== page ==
* Tested and developed the order of priorities in the evaluation of diets, and the CP zones when changing in a diet becomes effective and useful for breathing retraining.
* Suggested, tested and developed a 3-day test for checking main nutritional deficiencies (fish oil, Ca, Mg, and Zn).
* Tested and developed general practical recommendations and RB conditions in relation to thermoregulation (20 s CP).
* Tested and developed clear requirements for taking cold showers safely.
* Established a zone where 24/7 correct posture maintenance is
crucial for further breathing retraining.
Specific health conditions
* Suggested criteria for eating simple sugars (when to resume) for students with GI Candida yeast overgrowth.
* Outlined factors that contribute to loss of CO2 sensitivity and suggested a program for its restoration.
* Suggested conditions for the possible appearance of new allergies.
* Suggested conditions for appearance and disappearance of symptoms of sinusitis, rhinitis, or blocked nose.
* Suggested dust mask for students with irregular night breathing (to normalize sleep pattern and prevent Cheyne-Stokes breathing or apneic episodes)
– Here is a link to Dr. Artour’s Amazon books.
– Here is a link to Dr. Artour’s YouTube Channel.
Public promotion of breathing less and the Buteyko method
The title of the YouTube video below is How To Breathe For Health (Buteyko Method). This radio show featured Dr. Artour Rakhimov at ExtremeHealthRadio.
Below are authentic comments, questions, and testimonials from the same page on the old PHP site before we converted it to WordPress.
On 2014-11-15T07:15:09, Artour Rakhimov (mod) wrote:
See Buteyko Table of Health Zones for general ideas. The “Normal Breathing” book https://normalbreathing.com/book-big.php has more details,
On 2014-08-02T11:04:52, Anonymous wrote:
> “Systematized physiological changes that take place at 10, 20 and 40 s CPs”
Where can I read more about these changes? (I.e. what page on this site, or what books written by you have these details described?)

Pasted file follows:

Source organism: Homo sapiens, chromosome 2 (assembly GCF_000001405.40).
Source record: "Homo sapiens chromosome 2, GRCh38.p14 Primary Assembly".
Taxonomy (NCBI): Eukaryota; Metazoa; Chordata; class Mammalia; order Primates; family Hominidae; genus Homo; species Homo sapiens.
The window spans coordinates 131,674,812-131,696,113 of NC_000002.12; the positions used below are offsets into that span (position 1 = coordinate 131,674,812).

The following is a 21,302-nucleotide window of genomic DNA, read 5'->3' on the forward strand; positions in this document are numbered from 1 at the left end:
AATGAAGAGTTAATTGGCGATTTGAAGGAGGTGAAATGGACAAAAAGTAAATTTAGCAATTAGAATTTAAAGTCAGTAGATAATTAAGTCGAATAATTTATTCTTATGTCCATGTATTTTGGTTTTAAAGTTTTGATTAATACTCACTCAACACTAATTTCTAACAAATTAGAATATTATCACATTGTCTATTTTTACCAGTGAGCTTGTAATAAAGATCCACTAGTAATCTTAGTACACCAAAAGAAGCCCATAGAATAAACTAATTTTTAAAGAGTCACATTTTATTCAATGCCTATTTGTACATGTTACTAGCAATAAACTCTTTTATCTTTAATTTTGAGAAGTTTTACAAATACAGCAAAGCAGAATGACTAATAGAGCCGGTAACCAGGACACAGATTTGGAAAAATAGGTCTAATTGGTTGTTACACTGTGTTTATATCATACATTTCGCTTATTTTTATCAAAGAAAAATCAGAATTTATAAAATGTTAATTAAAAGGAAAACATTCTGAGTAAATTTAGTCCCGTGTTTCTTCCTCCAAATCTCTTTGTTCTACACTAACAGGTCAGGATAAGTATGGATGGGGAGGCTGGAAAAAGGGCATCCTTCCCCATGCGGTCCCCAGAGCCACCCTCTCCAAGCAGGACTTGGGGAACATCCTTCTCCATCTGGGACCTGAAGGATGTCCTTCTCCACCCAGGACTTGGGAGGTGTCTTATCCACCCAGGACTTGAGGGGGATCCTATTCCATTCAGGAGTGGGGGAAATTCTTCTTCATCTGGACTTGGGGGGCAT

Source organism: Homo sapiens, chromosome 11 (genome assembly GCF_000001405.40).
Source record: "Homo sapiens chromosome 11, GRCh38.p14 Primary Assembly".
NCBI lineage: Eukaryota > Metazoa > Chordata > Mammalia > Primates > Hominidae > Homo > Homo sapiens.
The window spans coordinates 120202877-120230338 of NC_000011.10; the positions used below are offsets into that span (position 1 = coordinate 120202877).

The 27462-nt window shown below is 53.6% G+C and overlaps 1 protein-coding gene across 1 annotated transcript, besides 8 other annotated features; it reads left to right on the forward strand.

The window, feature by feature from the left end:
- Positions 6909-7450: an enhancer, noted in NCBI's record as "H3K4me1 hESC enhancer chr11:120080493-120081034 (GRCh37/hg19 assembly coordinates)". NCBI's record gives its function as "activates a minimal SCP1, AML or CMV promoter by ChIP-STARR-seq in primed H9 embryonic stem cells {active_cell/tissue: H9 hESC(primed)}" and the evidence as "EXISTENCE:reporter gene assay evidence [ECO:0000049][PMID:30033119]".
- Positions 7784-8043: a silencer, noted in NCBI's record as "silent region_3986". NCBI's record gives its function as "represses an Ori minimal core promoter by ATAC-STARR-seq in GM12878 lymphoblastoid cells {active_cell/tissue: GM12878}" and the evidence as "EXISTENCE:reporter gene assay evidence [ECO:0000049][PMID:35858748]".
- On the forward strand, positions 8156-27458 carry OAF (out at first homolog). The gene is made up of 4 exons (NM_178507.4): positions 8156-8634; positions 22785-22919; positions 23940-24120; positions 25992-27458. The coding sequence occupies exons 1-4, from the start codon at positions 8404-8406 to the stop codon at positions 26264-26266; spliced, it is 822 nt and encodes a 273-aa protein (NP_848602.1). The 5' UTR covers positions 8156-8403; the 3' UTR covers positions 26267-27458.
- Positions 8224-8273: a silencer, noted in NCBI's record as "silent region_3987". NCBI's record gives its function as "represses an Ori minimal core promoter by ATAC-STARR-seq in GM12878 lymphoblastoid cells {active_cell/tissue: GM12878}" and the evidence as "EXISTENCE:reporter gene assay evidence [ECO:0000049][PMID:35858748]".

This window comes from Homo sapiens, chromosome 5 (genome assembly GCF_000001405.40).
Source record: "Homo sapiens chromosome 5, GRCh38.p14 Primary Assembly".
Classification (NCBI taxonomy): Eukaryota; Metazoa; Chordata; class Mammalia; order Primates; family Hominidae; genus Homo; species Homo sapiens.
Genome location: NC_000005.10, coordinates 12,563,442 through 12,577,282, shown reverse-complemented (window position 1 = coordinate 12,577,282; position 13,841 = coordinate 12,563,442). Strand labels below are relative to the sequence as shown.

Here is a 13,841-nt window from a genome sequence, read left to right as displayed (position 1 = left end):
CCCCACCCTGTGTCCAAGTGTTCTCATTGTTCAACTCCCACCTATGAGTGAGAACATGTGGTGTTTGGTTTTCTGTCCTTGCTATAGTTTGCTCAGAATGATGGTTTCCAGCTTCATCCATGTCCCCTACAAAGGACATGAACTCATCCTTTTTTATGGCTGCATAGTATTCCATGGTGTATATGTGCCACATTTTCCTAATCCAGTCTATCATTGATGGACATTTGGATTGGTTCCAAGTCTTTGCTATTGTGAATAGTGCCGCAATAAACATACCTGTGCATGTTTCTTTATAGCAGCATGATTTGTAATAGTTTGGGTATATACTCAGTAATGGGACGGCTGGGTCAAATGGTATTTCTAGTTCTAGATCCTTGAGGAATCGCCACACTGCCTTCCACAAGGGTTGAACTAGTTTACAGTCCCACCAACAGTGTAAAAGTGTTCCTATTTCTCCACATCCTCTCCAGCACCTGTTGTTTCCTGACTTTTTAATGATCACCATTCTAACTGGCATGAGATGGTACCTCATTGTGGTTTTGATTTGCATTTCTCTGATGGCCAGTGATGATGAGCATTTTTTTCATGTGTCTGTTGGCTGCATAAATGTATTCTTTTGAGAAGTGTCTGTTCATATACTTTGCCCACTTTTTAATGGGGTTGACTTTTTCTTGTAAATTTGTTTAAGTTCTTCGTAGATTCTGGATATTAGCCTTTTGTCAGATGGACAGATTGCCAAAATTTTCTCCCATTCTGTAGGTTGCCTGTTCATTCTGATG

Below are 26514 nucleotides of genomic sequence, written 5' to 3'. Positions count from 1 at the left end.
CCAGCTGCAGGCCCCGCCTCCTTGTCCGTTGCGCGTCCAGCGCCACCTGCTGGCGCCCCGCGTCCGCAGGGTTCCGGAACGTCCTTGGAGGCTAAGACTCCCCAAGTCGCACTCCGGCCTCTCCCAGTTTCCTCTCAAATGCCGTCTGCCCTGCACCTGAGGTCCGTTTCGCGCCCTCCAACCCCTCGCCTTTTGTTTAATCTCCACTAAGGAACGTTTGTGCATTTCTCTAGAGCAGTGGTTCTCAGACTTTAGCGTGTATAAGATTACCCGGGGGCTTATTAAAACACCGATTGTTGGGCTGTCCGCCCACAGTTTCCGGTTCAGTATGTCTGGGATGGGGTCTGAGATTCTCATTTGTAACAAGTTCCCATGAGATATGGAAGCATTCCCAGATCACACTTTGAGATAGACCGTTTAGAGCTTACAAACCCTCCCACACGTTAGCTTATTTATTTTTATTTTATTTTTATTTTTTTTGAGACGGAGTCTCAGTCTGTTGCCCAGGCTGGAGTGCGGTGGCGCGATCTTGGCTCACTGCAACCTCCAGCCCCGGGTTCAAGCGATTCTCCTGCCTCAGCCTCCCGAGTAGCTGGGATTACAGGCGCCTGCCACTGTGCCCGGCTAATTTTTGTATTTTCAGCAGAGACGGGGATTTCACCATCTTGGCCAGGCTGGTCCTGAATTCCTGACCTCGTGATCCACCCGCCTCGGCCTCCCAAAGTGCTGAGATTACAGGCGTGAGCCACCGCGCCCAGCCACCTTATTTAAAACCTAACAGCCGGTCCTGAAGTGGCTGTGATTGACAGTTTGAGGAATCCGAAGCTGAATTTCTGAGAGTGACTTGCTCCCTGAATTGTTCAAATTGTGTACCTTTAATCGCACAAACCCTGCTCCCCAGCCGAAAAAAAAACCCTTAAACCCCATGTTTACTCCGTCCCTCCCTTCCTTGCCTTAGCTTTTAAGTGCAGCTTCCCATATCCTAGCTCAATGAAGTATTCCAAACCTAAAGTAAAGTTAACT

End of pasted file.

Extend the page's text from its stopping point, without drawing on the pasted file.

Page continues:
On 2014-06-12T13:54:01, Artour Rakhimov (mod) wrote:
Dust masks can be effective, devices are even better.
On 2014-06-11T15:26:02, Anonymous wrote:
Artour – I have struggled with the Buteyko breathing exercises (typical CP is average 20) but one day while doing a construction project at my house I used a dust mask for about 30 min totally unaware of what this would do to my breathing. After I took it off and resumed my day I felt great. It was then that I looked for a connection. Why would this be so effective but I continue to struggle so much with the exercises? I am thinking of ordering a Frolov device or just continue to use a dust mask from time to time??
On 2014-02-24T22:48:16, Artour (mod) wrote:
These are not very strict rules. Yes, some adults can have little soiling at 50 s MCP and around 5 h of sleep even at 60-70 s MCP.
On 2014-02-24T22:21:13, Volker wrote:
Yes very nice! You really invented some very good tools and developed the method a lot, dear Artour.I want to add that 4-4.5 hours of sleep do appear mostly with 50+ MCP in my case. I had 5-5.5 hours often with 40-45 MCP. And i can have little soiling and a little bit of tongue coating (after few days) even with 50+ MCP. But maybe i am an exception.
On 2013-10-15T06:48:57, Artour (mod) wrote:
It is on the Learning page https://normalbreathing.com/learn.php which has a chart with the goal 20+ s CP 24/7 (Level 2). The appearance of new allergies usually takes place due to the suppressed (distorted and hypersensitive) immune system and tissue hypoxia (less than 20 s CP).
On 2013-10-14T13:55:47, Thomas wrote:
Where on the site or in what book did you go into detail about the “Suggested conditions for the possible appearance of new allergies”?
On 2013-06-30T14:47:37, Artour (mod) wrote:
One can use tents, blankets, etc. They help. I have not heard about any telomere length studies.
On 2013-06-29T23:18:01, Glen wrote:
How effective would it in raising body CO2 level if one sat upright in a small tent or simply pulling the blankets over the head in bed so it creates a small tent-like space? Do you know of any research in which the Buteyko breathing effects on telomere length has been looked at?